Now that we know "The Path to 9/11" is not actually based on the 9/11 Commission report, it is probably a good idea to take a look at what is actually was based on (aside from the fevered wingnut dreams of its creative team.) ABC had optioned a couple of books for the project. The first is called "The Cell" co-written by John Miller, formerly of ABC's 20/20. It follows the story of John O'Neill, who is played by the star of the movie, Harvey Kietel.
Miller, you'll recall, is the ABC spokesmodel who left the network and went directly work as the head of counterterrorism for the LAPD. This was, as you might imagine, something of a shock to the locals, who expected that their new counterterrorism chief would be someone who had at least a tiny bit of law enforcement experience. LA, after all, is a serious terrorist target, having been the destination of the thwarted Millenium plot. We take our terrorism quite seriously here.
He gained quite a reputation:
When was the last time a top LAPD official made the tabloid's gossipy Page Six? Umm--never? But John Miller, the ex-TV journalist brought in by chief William Bratton to head up the local anti-terrorism fight, makes the New York Post over his rocky reception here in Los Angeles.
"New Yorker and former ABC anchor John Miller is having a hard time fitting in at his new job with the Los Angeles Police Dept. Miller, who was hired by his pal Bill Bratton to be the LAPD's head of counterterrorism, is technically a civilian...When notoriously nightlife-loving Miller showed up to a crime scene at Club Lingerie on Sunset Boulevard, a fellow officer quipped, "So John, did you really respond to the call? Or were you here already?"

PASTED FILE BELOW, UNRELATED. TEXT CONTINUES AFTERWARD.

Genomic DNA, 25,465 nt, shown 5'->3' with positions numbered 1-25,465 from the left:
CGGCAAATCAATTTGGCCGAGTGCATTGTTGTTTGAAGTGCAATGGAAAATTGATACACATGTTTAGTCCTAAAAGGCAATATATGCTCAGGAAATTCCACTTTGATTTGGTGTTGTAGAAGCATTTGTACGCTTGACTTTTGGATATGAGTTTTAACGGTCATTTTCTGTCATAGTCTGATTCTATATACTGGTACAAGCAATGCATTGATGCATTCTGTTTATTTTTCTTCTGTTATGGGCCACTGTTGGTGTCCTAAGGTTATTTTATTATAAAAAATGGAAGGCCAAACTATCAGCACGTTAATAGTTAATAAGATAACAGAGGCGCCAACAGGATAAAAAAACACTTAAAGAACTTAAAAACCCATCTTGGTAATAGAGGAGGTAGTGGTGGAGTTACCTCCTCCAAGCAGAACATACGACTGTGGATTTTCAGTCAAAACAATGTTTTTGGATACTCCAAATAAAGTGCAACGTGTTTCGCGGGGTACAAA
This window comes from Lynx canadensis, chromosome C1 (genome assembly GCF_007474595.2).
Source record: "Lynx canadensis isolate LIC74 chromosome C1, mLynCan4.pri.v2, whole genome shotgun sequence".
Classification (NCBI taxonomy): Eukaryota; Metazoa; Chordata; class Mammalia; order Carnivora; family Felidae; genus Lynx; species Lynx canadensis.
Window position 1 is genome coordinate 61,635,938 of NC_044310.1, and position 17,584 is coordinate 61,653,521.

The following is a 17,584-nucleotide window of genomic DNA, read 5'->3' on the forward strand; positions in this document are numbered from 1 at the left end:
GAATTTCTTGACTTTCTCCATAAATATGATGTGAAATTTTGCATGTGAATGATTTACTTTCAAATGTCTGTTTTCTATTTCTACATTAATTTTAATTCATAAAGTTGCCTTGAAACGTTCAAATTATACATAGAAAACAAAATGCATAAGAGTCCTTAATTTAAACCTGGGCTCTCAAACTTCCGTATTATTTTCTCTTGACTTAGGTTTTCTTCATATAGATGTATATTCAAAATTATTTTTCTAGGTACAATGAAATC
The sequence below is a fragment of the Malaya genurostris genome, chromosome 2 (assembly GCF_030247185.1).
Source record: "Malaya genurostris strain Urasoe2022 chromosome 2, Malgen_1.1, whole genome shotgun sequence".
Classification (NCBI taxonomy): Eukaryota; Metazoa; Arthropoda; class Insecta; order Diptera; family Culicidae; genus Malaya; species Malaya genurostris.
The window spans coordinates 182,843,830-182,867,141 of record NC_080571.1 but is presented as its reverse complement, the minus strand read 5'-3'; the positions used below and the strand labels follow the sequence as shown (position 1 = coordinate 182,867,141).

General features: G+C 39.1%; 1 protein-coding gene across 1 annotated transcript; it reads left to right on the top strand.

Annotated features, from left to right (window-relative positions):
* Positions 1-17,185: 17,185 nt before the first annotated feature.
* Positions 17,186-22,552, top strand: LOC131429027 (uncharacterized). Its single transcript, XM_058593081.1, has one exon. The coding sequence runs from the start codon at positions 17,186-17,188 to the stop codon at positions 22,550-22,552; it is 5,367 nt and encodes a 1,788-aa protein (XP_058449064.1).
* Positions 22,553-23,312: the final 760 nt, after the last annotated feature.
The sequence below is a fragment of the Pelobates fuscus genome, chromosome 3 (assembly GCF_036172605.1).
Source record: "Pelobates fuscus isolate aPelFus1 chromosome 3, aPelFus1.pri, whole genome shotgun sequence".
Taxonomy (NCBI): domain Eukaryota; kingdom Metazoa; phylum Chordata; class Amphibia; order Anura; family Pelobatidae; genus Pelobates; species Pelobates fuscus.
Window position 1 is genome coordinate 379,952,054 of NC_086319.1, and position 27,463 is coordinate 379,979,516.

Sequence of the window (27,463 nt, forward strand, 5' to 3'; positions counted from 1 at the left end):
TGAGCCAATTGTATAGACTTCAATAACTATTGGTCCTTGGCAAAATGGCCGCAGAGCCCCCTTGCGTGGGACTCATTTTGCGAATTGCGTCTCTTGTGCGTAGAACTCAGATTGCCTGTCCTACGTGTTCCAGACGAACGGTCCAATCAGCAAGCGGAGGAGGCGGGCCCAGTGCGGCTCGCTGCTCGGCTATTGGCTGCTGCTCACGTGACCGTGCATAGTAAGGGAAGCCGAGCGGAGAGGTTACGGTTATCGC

This was the real kicker:
Miller, the ex-ABC reporter who chief William Bratton found a $157,000-a-year job at the LAPD — as anti-terrorism boss and head of the Critical Incident Management Bureau, despite no cop experience — has enough trouble being taken seriously by LAPD officers and by journalists in town. On Thursday, his burden got heavier. He was stopped at LAX with a loaded gun in his computer bag and briefly detained before boarding a flight to New York with his wife and child. The LAPD-issued .38 and a license to carry it are two of the perks Bratton gifted Miller with to go with the job. (Miller was Bratton's PR spokesman back at the NYPD). Miller was allowed to go ahead and fly to New York to celebrate Barbara Walters' retirement, but he may face a fine and the wrath of his sponsor. At an evening press conference, Bratton said:
"I talked to John when he was on the plane, and he was incredibly embarrassed for himself, for his family and for the department. Apparently, he was moving things around from one case to another when he was packing and he forgot the gun was there."
He gets the gun back when he returns. But if you're inclined to forget where you put a loaded handgun, should you really be one of only about 100 civilian Angelenos licensed to carry one? The chief quipped, "I'm confident that he did not try to smuggle a weapon on the plane, that he and his family did not plan to hijack a plane and fly off to Cuba or something." L.A. Times, L.A. Daily News, N.Y. Daily News, N.Y. Post
Even in Lala-land, having a showbiz counter-terrorism chief running around carrying loaded weapons on airplanes was a bit much.
LAPD chief Bill Bratton's anti-terrorism commander, John Miller, has turned in the handguns he was caught with while boarding at LAX a few weeks back. Miller, the ex-ABC newsman who Bratton brought when he came here from New York, also gave up the department-issued Chevy Tahoe with lights and siren. Apparently everyone agreed the PR downside wasn't worth the upside, and the official line is Miller voluntarily surrendered the perks.
After showering himself in ignominy for a few years here in LA, he is now doing PR for the FBI. He is a member of the Bush Adminstration. You can see why ABC isn't advertising the fact that their soap opera is partly based on his work.